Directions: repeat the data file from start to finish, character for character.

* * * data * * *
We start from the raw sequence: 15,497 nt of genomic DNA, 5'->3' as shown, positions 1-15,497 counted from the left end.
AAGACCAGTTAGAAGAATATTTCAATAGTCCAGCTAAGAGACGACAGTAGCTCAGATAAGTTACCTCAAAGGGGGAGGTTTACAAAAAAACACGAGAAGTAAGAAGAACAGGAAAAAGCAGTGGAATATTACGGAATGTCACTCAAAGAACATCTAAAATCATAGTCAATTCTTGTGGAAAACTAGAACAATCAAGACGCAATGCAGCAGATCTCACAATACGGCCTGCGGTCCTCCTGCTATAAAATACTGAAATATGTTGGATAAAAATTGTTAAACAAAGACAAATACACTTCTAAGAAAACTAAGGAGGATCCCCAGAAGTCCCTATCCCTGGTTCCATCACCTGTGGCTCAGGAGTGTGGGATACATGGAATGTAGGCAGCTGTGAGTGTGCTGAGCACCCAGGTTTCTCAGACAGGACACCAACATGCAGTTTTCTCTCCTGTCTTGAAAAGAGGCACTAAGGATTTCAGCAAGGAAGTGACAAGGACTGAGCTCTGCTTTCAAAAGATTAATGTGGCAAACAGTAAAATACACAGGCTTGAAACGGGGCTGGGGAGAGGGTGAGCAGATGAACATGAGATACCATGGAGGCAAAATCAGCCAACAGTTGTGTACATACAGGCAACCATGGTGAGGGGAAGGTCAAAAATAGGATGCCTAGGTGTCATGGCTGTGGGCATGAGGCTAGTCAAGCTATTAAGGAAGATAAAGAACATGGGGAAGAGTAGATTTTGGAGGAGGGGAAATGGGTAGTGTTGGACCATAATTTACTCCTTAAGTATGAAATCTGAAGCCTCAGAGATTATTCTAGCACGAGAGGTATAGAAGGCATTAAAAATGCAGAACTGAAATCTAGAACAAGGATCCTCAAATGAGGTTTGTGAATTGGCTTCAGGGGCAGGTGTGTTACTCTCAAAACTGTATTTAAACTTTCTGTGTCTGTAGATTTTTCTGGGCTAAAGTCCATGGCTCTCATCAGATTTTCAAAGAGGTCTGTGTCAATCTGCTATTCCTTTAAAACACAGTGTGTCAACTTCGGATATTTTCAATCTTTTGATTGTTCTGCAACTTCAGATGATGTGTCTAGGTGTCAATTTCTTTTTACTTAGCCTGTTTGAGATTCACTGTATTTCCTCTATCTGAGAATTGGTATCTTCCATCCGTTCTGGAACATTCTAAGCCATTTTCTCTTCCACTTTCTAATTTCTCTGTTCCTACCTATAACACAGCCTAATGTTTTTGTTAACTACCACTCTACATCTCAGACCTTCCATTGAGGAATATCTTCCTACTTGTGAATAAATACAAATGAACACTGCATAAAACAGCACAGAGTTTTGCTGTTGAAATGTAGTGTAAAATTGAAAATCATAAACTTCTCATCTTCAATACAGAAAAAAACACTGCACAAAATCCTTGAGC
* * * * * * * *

We start from the raw sequence: 15,497 nt of genomic DNA, 5'->3' as shown, positions 1-15,497 counted from the left end.
AAGACCAGTTAGAAGAATATTTCAATAGTCCAGCTAAGAGACGACAGTAGCTCAGATAAGTTACCTCAAAGGGGGAGGTTTACAAAAAAACACGAGAAGTAAGAAGAACAGGAAAAAGCAGTGGAATATTACGGAATGTCACTCAAAGAACATCTAAAATCATAGTCAATTCTTGTGGAAAACTAGAACAATCAAGACGCAATGCAGCAGATCTCACAATACGGCCTGCGGTCCTCCTGCTATAAAATACTGAAATATGTTGGATAAAAATTGTTAAACAAAGACAAATACACTTCTAAGAAAACTAAGGAGGATCCCCAGAAGTCCCTATCCCTGGTTCCATCACCTGTGGCTCAGGAGTGTGGGATACATGGAATGTAGGCAGCTGTGAGTGTGCTGAGCACCCAGGTTTCTCAGACAGGACACCAACATGCAGTTTTCTCTCCTGTCTTGAAAAGAGGCACTAAGGATTTCAGCAAGGAAGTGACAAGGACTGAGCTCTGCTTTCAAAAGATTAATGTGGCAAACAGTAAAATACACAGGCTTGAAACGGGGCTGGGGAGAGGGTGAGCAGATGAACATGAGATACCATGGAGGCAAAATCAGCCAACAGTTGTGTACATACAGGCAACCATGGTGAGGGGAAGGTCAAAAATAGGATGCCTAGGTGTCATGGCTGTGGGCATGAGGCTAGTCAAGCTATTAAGGAAGATAAAGAACATGGGGAAGAGTAGATTTTGGAGGAGGGGAAATGGGTAGTGTTGGACCATAATTTACTCCTTAAGTATGAAATCTGAAGCCTCAGAGATTATTCTAGCACGAGAGGTATAGAAGGCATTAAAAATGCAGAACTGAAATCTAGAACAAGGATCCTCAAATGAGGTTTGTGAATTGGCTTCAGGGGCAGGTGTGTTACTCTCAAAACTGTATTTAAACTTTCTGTGTCTGTAGATTTTTCTGGGCTAAAGTCCATGGCTCTCATCAGATTTTCAAAGAGGTCTGTGTCAATCTGCTATTCCTTTAAAACACAGTGTGTCAACTTCGGATATTTTCAATCTTTTGATTGTTCTGCAACTTCAGATGATGTGTCTAGGTGTCAATTTCTTTTTACTTAGCCTGTTTGAGATTCACTGTATTTCCTCTATCTGAGAATTGGTATCTTCCATCCGTTCTGGAACATTCTAAGCCATTTTCTCTTCCACTTTCTAATTTCTCTGTTCCTACCTATAACACAGCCTAATGTTTTTGTTAACTACCACTCTACATCTCAGACCTTCCATTGAGGAATATCTTCCTACTTGTGAATAAATACAAATGAACACTGCATAAAACAGCACAGAGTTTTGCTGTTGAAATGTAGTGTAAAATTGAAAATCATAAACTTCTCATCTTCAATACAGAAAAAAACACTGCACAAAATCCTTGAGC